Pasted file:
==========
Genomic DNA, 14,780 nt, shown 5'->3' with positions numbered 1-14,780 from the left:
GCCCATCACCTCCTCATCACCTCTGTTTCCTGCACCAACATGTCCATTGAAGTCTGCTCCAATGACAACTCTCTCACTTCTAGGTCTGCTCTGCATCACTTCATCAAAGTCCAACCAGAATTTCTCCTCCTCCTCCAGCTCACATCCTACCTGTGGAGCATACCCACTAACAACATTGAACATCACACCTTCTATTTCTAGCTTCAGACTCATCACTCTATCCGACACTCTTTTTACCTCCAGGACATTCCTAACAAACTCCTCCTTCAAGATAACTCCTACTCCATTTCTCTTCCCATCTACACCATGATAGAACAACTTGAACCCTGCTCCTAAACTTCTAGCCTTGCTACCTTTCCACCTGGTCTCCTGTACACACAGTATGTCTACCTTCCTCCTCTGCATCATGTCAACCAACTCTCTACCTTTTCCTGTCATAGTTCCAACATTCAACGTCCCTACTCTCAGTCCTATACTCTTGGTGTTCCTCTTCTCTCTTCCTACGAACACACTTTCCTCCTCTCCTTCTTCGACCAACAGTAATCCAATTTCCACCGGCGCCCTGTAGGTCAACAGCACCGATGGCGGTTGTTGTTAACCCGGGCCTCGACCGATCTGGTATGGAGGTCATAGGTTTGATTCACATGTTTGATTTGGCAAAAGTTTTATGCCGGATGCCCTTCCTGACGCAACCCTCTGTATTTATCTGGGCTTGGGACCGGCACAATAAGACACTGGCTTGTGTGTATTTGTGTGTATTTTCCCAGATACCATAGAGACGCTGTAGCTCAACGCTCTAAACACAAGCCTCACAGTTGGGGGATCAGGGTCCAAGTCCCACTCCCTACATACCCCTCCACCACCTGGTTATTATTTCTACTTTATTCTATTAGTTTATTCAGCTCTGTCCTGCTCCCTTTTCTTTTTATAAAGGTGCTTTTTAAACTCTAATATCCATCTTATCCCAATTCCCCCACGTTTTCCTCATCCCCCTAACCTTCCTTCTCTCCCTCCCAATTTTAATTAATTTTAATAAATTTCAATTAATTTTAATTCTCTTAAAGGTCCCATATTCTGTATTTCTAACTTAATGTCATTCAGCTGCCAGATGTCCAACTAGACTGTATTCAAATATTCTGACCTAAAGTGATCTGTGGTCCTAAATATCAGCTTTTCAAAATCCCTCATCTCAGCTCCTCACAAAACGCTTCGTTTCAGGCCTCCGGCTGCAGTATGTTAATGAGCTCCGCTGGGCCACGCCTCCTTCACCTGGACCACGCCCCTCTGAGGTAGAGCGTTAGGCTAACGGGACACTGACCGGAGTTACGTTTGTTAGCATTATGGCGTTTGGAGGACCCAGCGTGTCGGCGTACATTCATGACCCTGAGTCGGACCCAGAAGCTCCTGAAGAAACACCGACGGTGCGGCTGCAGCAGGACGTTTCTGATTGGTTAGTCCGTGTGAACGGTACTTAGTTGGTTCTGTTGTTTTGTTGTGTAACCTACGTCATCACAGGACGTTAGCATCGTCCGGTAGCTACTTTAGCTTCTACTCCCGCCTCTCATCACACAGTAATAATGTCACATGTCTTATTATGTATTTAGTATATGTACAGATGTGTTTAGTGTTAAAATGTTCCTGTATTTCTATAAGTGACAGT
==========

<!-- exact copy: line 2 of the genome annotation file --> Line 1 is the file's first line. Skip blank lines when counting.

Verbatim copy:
GCCCATCACCTCCTCATCACCTCTGTTTCCTGCACCAACATGTCCATTGAAGTCTGCTCCAATGACAACTCTCTCACTTCTAGGTCTGCTCTGCATCACTTCATCAAAGTCCAACCAGAATTTCTCCTCCTCCTCCAGCTCACATCCTACCTGTGGAGCATACCCACTAACAACATTGAACATCACACCTTCTATTTCTAGCTTCAGACTCATCACTCTATCCGACACTCTTTTTACCTCCAGGACATTCCTAACAAACTCCTCCTTCAAGATAACTCCTACTCCATTTCTCTTCCCATCTACACCATGATAGAACAACTTGAACCCTGCTCCTAAACTTCTAGCCTTGCTACCTTTCCACCTGGTCTCCTGTACACACAGTATGTCTACCTTCCTCCTCTGCATCATGTCAACCAACTCTCTACCTTTTCCTGTCATAGTTCCAACATTCAACGTCCCTACTCTCAGTCCTATACTCTTGGTGTTCCTCTTCTCTCTTCCTACGAACACACTTTCCTCCTCTCCTTCTTCGACCAACAGTAATCCAATTTCCACCGGCGCCCTGTAGGTCAACAGCACCGATGGCGGTTGTTGTTAACCCGGGCCTCGACCGATCTGGTATGGAGGTCATAGGTTTGATTCACATGTTTGATTTGGCAAAAGTTTTATGCCGGATGCCCTTCCTGACGCAACCCTCTGTATTTATCTGGGCTTGGGACCGGCACAATAAGACACTGGCTTGTGTGTATTTGTGTGTATTTTCCCAGATACCATAGAGACGCTGTAGCTCAACGCTCTAAACACAAGCCTCACAGTTGGGGGATCAGGGTCCAAGTCCCACTCCCTACATACCCCTCCACCACCTGGTTATTATTTCTACTTTATTCTATTAGTTTATTCAGCTCTGTCCTGCTCCCTTTTCTTTTTATAAAGGTGCTTTTTAAACTCTAATATCCATCTTATCCCAATTCCCCCACGTTTTCCTCATCCCCCTAACCTTCCTTCTCTCCCTCCCAATTTTAATTAATTTTAATAAATTTCAATTAATTTTAATTCTCTTAAAGGTCCCATATTCTGTATTTCTAACTTAATGTCATTCAGCTGCCAGATGTCCAACTAGACTGTATTCAAATATTCTGACCTAAAGTGATCTGTGGTCCTAAATATCAGCTTTTCAAAATCCCTCATCTCAGCTCCTCACAAAACGCTTCGTTTCAGGCCTCCGGCTGCAGTATGTTAATGAGCTCCGCTGGGCCACGCCTCCTTCACCTGGACCACGCCCCTCTGAGGTAGAGCGTTAGGCTAACGGGACACTGACCGGAGTTACGTTTGTTAGCATTATGGCGTTTGGAGGACCCAGCGTGTCGGCGTACATTCATGACCCTGAGTCGGACCCAGAAGCTCCTGAAGAAACACCGACGGTGCGGCTGCAGCAGGACGTTTCTGATTGGTTAGTCCGTGTGAACGGTACTTAGTTGGTTCTGTTGTTTTGTTGTGTAACCTACGTCATCACAGGACGTTAGCATCGTCCGGTAGCTACTTTAGCTTCTACTCCCGCCTCTCATCACACAGTAATAATGTCACATGTCTTATTATGTATTTAGTATATGTACAGATGTGTTTAGTGTTAAAATGTTCCTGTATTTCTATAAGTGACAGT